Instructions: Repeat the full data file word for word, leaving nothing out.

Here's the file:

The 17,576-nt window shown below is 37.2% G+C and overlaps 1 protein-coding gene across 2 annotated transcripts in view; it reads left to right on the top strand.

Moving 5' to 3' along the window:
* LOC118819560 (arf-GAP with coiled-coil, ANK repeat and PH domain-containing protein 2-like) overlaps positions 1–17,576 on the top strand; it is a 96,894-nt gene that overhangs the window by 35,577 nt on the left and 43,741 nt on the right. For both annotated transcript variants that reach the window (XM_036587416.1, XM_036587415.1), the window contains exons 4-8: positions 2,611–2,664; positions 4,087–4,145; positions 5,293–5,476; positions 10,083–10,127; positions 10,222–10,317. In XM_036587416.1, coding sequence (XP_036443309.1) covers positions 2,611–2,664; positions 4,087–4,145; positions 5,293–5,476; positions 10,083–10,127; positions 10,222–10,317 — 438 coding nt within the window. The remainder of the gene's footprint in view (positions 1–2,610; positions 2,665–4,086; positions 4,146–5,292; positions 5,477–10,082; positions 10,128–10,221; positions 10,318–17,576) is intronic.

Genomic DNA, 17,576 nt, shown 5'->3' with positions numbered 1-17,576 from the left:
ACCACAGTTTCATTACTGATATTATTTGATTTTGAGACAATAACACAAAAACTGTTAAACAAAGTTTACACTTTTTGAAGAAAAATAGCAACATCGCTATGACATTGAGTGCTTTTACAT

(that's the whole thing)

The 17,576-nt window shown below is 37.2% G+C and overlaps 1 protein-coding gene across 2 annotated transcripts in view; it reads left to right on the top strand.

Moving 5' to 3' along the window:
* LOC118819560 (arf-GAP with coiled-coil, ANK repeat and PH domain-containing protein 2-like) overlaps positions 1–17,576 on the top strand; it is a 96,894-nt gene that overhangs the window by 35,577 nt on the left and 43,741 nt on the right. For both annotated transcript variants that reach the window (XM_036587416.1, XM_036587415.1), the window contains exons 4-8: positions 2,611–2,664; positions 4,087–4,145; positions 5,293–5,476; positions 10,083–10,127; positions 10,222–10,317. In XM_036587416.1, coding sequence (XP_036443309.1) covers positions 2,611–2,664; positions 4,087–4,145; positions 5,293–5,476; positions 10,083–10,127; positions 10,222–10,317 — 438 coding nt within the window. The remainder of the gene's footprint in view (positions 1–2,610; positions 2,665–4,086; positions 4,146–5,292; positions 5,477–10,082; positions 10,128–10,221; positions 10,318–17,576) is intronic.

Genomic DNA, 17,576 nt, shown 5'->3' with positions numbered 1-17,576 from the left:
ACCACAGTTTCATTACTGATATTATTTGATTTTGAGACAATAACACAAAAACTGTTAAACAAAGTTTACACTTTTTGAAGAAAAATAGCAACATCGCTATGACATTGAGTGCTTTTACAT